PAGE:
Basil Henry Liddell Hart (1895-1970), who first adopted "Liddell Hart" as his surname in 1921, served as an infantry officer on the Western Front. His historical significance lies, however, in his contribution as a journalist and historian in reshaping attitudes to the war in Britain during the late 1920s and early 1930s.

In the autumn of 1913 he began to read modern history at Corpus Christi College, Cambridge, but at the outbreak of war he was caught up in the first wave of patriotic enthusiasm. He took a temporary commission in the University Officer Training Corps; and, in December 1914, he was gazetted as a Second-Lieutenant in the King’s Own Yorkshire Light Infantry. In mid-1915 he experienced the Western Front for the first time; during his second tour in the winter of 1915 in the Ypres salient he was concussed by an exploding shell and sent home. He returned to France in Spring 1916, but was gassed on 18 July in Mametz Wood during the Somme Offensive. For the remainder of the war, he served in home commands; he was promoted to Captain in April 1917.

Post-war Career

Liddell Hart began his career as a military writer after the war under the protective hand of two military patrons, Major-General Ivor Maxse (1862-1958) and Brigadier-General Winston Dugan (1876-1951). Parallel to his official duties, he began to write articles for military journals. As a result of his wartime injuries, and following receipt of a regular commission in 1921, two attempts to continue his military career, first with the Royal Army Educational Corps in 1921, then with the Royal Tank Corps in 1923, failed due to his medical record. He was placed on half-pay in 1923; he was officially discharged from military service in 1927. On 10 July 1925, he was able to launch his career as a journalist when he was appointed military correspondent for the Daily Telegraph. By the time he had left the army for good, he was already known as a military writer and journalist. It was during his time at the Daily Telegraph (which ended in March 1935 with his appointment as the Times military correspondent) that he most influenced attitudes towards the Great War.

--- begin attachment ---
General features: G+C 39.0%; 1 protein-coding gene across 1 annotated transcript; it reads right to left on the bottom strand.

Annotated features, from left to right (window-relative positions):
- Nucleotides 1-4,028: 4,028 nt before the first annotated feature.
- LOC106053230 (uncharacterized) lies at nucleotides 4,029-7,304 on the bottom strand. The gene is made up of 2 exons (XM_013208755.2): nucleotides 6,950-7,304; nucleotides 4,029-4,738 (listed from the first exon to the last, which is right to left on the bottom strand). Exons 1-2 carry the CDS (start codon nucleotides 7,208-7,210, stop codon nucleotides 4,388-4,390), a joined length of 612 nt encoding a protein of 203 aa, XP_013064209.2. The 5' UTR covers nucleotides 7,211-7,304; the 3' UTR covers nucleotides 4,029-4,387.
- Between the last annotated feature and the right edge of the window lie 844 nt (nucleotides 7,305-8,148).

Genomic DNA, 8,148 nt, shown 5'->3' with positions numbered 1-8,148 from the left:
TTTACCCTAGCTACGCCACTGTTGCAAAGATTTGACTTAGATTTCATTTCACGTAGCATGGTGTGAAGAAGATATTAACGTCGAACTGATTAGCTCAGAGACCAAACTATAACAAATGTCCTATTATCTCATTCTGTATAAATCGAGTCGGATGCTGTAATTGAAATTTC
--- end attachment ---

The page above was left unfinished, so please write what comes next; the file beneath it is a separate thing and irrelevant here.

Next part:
Attitude towards the World War

In addition to the numerous articles he wrote, Liddell Hart’s impact upon attitudes towards the Great War came through several books, especially Reputations: Ten Years After (1928), The Real War 1914-1918 (1930), and Through the Fog of War (1937), although many of his books were simply collections of his newspaper articles. There were contradictions in Liddell Hart’s view of the war, exemplified by his dedication to John Buchan (1875-1940) as "My First Guide and Friend in Literature" in The British Way in Warfare (1932); Buchan was the best representative of uncritical, patriotic historical writing on the war in the immediate post-war period. Liddell Hart’s judgements of commanders were more critical and tinged with pacifism, although he retained a certain deference towards those he criticised. In The Real War, he contributed to a shift in opinion from adulation of commanders towards a more realistic view of the performance of the British army, especially in the Third Ypres Offensive of 1917. His writing on military theory, most notably his concept of "the indirect approach", espoused in his book The Decisive Wars of History (1929), was influenced by his experience of the Western Front. He devoted much of his writing before 1940 to arguing for positions which he thought would prevent a repeat of the casualties of 1914-1918, such as the argument that Britain should concentrate on its navy and avoid a war on the European continent, although paradoxically he was also an enthusiastic supporter of mechanization.

Later Life

Due to his claim in the late 1930s that the defensive was stronger than the offensive in land warfare, Liddell Hart fell out of favour after the fall of France in June 1940. He spent the rest of the war in relative obscurity, working mainly as a journalist. He did also produce some interesting books in this period. After the Second World War, he was able to rescue his reputation as a military commentator, in part through his advocacy of West German rearmament and through historical studies such as his History of the Second World War (1970). His continuing interest in the First World War was demonstrated in Volume I of his history of the Royal Tank Regiment, The Tanks (1959).

Alaric Searle, University of Salford

Section Editor: Jennifer Wellington